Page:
Alexis Pietak PhD, biophysicist who devised the model at the Allen Discovery Center, and lead author.
Control of axial polarity during regeneration is a crucial open question. We developed a quantitative model of regenerating planaria, which elucidates self-assembly mechanisms of morphogen gradients required for robust body-plan control. The computational model has been developed to predict the fraction of heteromorphoses expected in a population of regenerating planaria fragments subjected to different treatments, and for fragments originating from different regions along the anterior-posterior and medio-lateral axis. This allows for a direct comparison between computational and experimental regeneration outcomes. Vector transport of morphogens was identified as a fundamental requirement to account for virtually scale-free self-assembly of the morphogen gradients observed in planarian homeostasis and regeneration. The model correctly describes altered body-plans following many known experimental manipulations, and accurately predicts outcomes of novel cutting scenarios, which we tested. We show that the vector transport field coincides with the alignment of nerve axons distributed throughout the planarian tissue, and demonstrate that the head-tail axis is controlled by the net polarity of neurons in a regenerating fragment. This model provides a comprehensive framework for mechanistically understanding fundamental aspects of body-plan regulation, and sheds new light on the role of the nervous system in directing growth and form.
Understanding how large-scale anatomy emerges from the activity of cellular pathways is a key goal of evolutionary developmental biology. Elucidating the rules of body-wide morphogenesis is especially essential for transitioning molecular signaling data at the cellular level into advances in regenerative biomedicine. We constructed and analyzed a comprehensive, multiscale computational model to explain the determination of axial polarity during planarian regeneration. Uniquely, our model explains the various head-tail patterning outcomes of a wide range of molecular and physiological manipulations. Testing the novel predictions of this model revealed the nervous system as an instructive regulator of axial patterning.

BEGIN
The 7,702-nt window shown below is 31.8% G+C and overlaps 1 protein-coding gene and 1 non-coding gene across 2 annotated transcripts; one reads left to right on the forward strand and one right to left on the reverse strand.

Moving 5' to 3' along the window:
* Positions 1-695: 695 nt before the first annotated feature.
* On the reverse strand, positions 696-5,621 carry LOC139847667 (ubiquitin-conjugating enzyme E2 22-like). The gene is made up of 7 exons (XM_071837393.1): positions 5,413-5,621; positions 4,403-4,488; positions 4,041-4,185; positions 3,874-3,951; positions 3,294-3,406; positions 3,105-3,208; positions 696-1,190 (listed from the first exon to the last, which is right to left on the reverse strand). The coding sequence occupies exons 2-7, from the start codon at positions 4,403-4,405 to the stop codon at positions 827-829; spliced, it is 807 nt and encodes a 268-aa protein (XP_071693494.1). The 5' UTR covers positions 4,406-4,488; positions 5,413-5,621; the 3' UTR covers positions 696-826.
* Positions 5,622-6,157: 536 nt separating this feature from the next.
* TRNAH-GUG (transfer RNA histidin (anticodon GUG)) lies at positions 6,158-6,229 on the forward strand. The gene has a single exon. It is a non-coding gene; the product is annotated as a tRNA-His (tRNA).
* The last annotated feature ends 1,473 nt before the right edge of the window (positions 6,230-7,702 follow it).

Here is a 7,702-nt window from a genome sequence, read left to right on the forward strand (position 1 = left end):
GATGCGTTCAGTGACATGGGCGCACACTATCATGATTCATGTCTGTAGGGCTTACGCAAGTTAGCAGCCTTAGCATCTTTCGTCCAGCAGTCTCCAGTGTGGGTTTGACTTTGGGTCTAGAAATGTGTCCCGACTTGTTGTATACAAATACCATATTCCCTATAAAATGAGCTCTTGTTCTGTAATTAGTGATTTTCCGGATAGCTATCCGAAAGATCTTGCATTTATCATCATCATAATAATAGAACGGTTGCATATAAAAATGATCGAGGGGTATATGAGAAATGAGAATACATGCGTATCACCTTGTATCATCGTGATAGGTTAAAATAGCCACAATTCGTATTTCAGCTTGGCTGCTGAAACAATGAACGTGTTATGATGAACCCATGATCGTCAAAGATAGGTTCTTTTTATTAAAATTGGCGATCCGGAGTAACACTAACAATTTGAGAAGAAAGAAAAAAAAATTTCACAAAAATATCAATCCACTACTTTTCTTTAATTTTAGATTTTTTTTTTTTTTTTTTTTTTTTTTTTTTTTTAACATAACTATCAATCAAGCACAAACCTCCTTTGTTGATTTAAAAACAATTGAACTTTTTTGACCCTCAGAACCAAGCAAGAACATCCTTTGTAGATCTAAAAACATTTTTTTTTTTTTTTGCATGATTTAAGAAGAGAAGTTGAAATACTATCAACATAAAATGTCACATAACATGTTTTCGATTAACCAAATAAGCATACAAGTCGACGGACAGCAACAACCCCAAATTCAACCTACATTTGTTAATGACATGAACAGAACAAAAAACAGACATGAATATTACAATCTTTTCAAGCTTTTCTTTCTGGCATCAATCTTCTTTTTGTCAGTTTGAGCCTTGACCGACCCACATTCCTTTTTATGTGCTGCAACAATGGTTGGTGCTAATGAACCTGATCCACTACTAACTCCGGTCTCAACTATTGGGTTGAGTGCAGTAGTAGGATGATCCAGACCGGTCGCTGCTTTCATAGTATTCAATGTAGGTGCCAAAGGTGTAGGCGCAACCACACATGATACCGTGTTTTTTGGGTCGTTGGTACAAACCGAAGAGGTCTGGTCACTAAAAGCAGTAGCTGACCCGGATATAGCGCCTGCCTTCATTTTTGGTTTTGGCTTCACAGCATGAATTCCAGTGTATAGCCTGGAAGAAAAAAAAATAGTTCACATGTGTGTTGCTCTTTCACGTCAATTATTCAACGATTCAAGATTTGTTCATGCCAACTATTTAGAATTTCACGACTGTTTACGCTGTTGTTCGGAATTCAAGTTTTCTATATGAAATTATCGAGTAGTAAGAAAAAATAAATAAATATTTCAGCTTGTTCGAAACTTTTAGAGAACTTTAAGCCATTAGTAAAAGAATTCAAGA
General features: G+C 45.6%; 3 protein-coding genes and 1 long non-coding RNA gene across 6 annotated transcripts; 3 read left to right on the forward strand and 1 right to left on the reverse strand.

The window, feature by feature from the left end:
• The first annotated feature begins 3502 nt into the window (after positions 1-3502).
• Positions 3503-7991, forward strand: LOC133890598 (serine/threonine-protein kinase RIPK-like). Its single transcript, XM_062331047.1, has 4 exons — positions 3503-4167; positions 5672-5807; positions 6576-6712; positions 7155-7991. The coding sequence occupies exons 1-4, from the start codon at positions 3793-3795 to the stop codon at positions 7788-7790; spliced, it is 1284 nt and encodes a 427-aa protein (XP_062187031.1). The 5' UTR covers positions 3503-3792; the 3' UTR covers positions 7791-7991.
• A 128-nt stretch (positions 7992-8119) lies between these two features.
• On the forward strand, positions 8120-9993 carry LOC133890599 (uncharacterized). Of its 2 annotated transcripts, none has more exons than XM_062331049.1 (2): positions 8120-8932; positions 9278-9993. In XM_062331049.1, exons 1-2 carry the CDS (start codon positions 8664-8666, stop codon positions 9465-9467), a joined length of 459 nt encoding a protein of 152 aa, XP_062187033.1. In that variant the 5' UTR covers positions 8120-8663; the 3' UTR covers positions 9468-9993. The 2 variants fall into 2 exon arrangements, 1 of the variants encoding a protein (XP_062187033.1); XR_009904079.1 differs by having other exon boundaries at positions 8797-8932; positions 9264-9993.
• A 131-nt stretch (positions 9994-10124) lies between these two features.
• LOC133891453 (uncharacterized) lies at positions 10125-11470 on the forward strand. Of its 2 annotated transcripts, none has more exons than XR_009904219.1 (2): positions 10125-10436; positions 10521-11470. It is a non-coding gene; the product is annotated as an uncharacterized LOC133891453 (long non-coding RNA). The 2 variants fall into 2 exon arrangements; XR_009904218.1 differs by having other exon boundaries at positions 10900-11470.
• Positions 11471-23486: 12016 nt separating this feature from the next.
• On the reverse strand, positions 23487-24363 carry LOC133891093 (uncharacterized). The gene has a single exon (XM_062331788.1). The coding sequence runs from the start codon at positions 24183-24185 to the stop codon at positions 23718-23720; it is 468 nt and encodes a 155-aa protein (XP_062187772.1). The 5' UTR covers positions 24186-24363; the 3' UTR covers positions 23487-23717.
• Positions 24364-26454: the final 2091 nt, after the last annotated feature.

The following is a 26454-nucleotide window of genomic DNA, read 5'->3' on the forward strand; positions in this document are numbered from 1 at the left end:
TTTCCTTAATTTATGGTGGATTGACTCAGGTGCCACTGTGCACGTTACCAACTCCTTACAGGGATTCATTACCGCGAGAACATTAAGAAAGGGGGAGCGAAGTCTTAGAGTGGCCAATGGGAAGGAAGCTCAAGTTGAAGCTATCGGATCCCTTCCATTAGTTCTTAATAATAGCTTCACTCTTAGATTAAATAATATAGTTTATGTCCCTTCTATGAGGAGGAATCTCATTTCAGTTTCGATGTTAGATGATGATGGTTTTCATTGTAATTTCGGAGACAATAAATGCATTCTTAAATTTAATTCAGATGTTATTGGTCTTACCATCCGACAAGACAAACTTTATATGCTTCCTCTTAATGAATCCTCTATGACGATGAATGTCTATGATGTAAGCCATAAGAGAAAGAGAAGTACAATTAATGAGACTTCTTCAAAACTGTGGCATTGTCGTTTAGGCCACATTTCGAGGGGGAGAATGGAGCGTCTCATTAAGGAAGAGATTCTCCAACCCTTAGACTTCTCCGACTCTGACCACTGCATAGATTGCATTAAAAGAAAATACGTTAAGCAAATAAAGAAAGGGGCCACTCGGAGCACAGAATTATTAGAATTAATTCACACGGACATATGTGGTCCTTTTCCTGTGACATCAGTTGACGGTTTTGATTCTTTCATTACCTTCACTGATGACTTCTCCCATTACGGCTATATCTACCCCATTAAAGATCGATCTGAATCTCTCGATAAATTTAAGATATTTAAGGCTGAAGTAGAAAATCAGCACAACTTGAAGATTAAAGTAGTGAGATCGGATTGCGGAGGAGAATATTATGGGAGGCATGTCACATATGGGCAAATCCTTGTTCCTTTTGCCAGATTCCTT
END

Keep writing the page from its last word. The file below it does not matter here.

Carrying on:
Pietak A, Johanna Bischof, post-doctoral scholar, Joshua LaPalme, research technician, and Junji Morokuma, research associate.
The authors have declared that no competing interests exist.
Funding: This work was supported by an Allen Discovery Center award from The Paul G. Allen Frontiers Group (12171). The authors gratefully acknowledge support from the National Institutes of Health (AR055993, AR061988), the G. Harold and Leila Y. Mathers Charitable Foundation (TFU141), National Science Foundation award # CBET-0939511, the W. M. KECK Foundation (5903), and the Templeton World Charity Foundation (TWCF0089/AB55). The funders had no role in study design, data collection and analysis, decision to publish, or preparation of the manuscript.
This work was supported by an Allen Discovery Center award from The Paul G. Allen Frontiers Group (12171), the National Institutes of Health (AR055993, AR061988, S10 OD021634), the G. Harold and Leila Y. Mathers Charitable Foundation (TFU141), National Science Foundation award #CBET-0939511, the W. M. KECK Foundation (5903), and the Templeton World Charity Foundation (TWCF0089/AB55). The content is solely the responsibility of the authors and does not necessarily represent the official views of the National Institutes of Health.
About Tufts University
Tufts University, located on campuses in Boston, Medford/Somerville and Grafton, Massachusetts, and in Talloires, France, is recognized among the premier research universities in the United States. Tufts enjoys a global reputation for academic excellence and for the preparation of students as leaders in a wide range of professions. A growing number of innovative teaching and research initiatives span all Tufts campuses, and collaboration among the faculty and students in the undergraduate, graduate and professional programs across the university's schools is widely encouraged.
Return to top of page
Apr 26 2019 Fetal Timeline Maternal Timeline News
A conceptual summary of anterior-posterior axis control in planaria regeneration.
CREDIT: Mohammed AlQuraishi, Harvard Medical School.